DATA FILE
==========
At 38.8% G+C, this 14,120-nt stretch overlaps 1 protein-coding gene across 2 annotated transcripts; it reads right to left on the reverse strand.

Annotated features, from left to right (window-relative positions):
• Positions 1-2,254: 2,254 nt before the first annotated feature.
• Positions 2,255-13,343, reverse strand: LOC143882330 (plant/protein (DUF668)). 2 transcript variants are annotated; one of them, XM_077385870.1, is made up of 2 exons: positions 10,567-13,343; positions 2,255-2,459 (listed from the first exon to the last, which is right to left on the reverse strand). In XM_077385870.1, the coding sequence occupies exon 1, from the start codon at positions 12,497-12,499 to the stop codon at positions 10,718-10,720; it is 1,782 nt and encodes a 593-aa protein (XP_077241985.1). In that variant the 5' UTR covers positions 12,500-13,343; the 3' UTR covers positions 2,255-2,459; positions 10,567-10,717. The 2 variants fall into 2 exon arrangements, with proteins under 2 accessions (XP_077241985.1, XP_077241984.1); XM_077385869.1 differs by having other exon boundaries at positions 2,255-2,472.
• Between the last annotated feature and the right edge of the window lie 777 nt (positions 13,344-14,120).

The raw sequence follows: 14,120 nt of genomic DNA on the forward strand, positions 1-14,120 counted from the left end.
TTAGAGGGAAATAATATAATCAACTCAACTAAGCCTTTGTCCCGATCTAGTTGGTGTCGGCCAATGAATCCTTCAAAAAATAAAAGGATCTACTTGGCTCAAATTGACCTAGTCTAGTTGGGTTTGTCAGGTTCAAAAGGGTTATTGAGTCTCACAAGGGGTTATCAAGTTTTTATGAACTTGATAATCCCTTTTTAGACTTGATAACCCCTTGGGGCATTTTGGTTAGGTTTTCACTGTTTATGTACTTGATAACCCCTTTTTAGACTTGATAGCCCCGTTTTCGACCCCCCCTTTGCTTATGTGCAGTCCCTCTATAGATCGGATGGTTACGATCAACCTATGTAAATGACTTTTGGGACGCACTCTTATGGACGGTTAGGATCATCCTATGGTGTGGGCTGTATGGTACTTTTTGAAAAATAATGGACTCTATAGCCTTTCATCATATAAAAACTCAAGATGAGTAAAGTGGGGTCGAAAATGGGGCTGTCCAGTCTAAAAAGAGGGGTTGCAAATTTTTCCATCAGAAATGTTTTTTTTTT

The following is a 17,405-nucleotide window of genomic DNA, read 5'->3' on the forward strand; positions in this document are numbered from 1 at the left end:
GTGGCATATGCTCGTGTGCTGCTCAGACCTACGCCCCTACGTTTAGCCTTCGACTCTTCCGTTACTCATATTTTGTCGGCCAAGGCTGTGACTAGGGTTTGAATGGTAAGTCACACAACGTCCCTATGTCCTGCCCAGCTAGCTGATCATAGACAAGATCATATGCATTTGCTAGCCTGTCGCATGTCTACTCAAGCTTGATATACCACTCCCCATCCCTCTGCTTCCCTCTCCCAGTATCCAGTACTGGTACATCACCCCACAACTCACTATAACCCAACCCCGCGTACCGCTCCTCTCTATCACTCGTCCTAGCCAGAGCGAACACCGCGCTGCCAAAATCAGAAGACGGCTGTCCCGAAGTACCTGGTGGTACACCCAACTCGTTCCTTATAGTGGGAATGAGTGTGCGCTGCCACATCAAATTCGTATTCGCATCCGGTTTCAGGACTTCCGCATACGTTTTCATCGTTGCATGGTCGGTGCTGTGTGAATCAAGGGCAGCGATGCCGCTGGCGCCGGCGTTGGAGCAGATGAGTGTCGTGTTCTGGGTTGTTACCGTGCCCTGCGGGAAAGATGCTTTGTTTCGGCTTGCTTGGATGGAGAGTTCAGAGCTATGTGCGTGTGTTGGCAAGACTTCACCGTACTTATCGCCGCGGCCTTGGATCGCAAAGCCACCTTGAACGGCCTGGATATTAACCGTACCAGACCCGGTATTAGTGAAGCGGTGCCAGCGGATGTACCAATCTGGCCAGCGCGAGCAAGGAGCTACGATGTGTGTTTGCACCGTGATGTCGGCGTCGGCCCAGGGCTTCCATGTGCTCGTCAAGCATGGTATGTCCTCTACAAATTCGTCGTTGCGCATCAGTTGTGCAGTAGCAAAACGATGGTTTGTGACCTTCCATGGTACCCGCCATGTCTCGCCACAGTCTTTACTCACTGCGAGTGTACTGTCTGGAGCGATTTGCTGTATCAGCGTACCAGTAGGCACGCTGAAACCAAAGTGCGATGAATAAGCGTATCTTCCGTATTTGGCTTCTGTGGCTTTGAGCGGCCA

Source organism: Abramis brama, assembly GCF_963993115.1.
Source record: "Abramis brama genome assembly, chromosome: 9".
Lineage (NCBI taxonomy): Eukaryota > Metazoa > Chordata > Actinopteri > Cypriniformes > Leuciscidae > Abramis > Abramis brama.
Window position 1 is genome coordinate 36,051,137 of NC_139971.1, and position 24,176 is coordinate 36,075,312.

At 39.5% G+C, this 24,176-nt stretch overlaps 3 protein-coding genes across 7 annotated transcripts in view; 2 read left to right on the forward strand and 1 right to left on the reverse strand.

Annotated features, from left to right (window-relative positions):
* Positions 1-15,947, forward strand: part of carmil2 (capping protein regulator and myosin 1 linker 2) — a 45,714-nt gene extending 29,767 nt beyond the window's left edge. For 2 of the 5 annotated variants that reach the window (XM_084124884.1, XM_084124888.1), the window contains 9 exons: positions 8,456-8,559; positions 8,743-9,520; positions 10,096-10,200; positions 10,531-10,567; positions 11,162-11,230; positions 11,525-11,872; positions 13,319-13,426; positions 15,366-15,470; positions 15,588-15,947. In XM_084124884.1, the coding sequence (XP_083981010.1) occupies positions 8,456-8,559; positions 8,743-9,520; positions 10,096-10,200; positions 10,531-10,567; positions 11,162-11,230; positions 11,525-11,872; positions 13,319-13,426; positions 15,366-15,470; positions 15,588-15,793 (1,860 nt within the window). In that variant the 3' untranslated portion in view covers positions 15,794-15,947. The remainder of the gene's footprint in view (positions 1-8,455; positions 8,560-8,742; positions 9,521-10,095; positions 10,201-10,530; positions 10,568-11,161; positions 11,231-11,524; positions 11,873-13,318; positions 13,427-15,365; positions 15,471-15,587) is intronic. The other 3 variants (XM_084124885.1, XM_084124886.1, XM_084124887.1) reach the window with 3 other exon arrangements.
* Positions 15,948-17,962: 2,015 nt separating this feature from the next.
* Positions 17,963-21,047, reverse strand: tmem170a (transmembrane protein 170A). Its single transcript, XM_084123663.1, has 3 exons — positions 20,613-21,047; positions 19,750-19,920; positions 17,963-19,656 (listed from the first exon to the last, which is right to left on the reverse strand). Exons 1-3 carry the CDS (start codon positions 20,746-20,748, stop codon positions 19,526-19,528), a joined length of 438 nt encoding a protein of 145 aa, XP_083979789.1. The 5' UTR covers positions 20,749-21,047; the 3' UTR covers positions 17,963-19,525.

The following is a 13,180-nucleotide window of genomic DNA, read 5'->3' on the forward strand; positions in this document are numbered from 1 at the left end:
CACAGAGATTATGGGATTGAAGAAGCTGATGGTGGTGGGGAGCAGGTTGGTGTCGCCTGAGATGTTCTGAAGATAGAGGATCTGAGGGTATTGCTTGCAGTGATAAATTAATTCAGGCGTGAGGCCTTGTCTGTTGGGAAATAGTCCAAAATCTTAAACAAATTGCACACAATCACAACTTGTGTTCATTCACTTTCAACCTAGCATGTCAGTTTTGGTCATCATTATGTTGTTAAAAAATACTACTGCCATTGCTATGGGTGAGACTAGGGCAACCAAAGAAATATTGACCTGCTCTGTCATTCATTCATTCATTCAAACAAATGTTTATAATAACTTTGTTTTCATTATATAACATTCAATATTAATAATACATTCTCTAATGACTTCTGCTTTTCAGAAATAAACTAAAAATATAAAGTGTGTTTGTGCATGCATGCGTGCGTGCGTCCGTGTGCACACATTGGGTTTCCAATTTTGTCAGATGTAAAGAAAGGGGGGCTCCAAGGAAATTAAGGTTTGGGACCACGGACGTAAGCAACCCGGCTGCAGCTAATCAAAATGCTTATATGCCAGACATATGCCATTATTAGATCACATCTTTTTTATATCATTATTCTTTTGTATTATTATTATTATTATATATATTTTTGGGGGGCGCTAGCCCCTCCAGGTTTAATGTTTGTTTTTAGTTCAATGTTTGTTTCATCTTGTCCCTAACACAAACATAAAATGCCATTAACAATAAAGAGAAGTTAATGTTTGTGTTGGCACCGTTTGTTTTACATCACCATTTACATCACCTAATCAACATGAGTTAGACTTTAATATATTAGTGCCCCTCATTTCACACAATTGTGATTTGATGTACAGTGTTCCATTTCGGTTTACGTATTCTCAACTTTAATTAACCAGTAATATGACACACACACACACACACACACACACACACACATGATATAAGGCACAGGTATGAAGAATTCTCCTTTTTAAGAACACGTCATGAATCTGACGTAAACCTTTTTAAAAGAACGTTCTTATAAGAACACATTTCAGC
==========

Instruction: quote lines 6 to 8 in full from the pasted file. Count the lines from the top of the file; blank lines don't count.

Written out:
The raw sequence follows: 14,120 nt of genomic DNA on the forward strand, positions 1-14,120 counted from the left end.
TTAGAGGGAAATAATATAATCAACTCAACTAAGCCTTTGTCCCGATCTAGTTGGTGTCGGCCAATGAATCCTTCAAAAAATAAAAGGATCTACTTGGCTCAAATTGACCTAGTCTAGTTGGGTTTGTCAGGTTCAAAAGGGTTATTGAGTCTCACAAGGGGTTATCAAGTTTTTATGAACTTGATAATCCCTTTTTAGACTTGATAACCCCTTGGGGCATTTTGGTTAGGTTTTCACTGTTTATGTACTTGATAACCCCTTTTTAGACTTGATAGCCCCGTTTTCGACCCCCCCTTTGCTTATGTGCAGTCCCTCTATAGATCGGATGGTTACGATCAACCTATGTAAATGACTTTTGGGACGCACTCTTATGGACGGTTAGGATCATCCTATGGTGTGGGCTGTATGGTACTTTTTGAAAAATAATGGACTCTATAGCCTTTCATCATATAAAAACTCAAGATGAGTAAAGTGGGGTCGAAAATGGGGCTGTCCAGTCTAAAAAGAGGGGTTGCAAATTTTTCCATCAGAAATGTTTTTTTTTT

The following is a 17,405-nucleotide window of genomic DNA, read 5'->3' on the forward strand; positions in this document are numbered from 1 at the left end: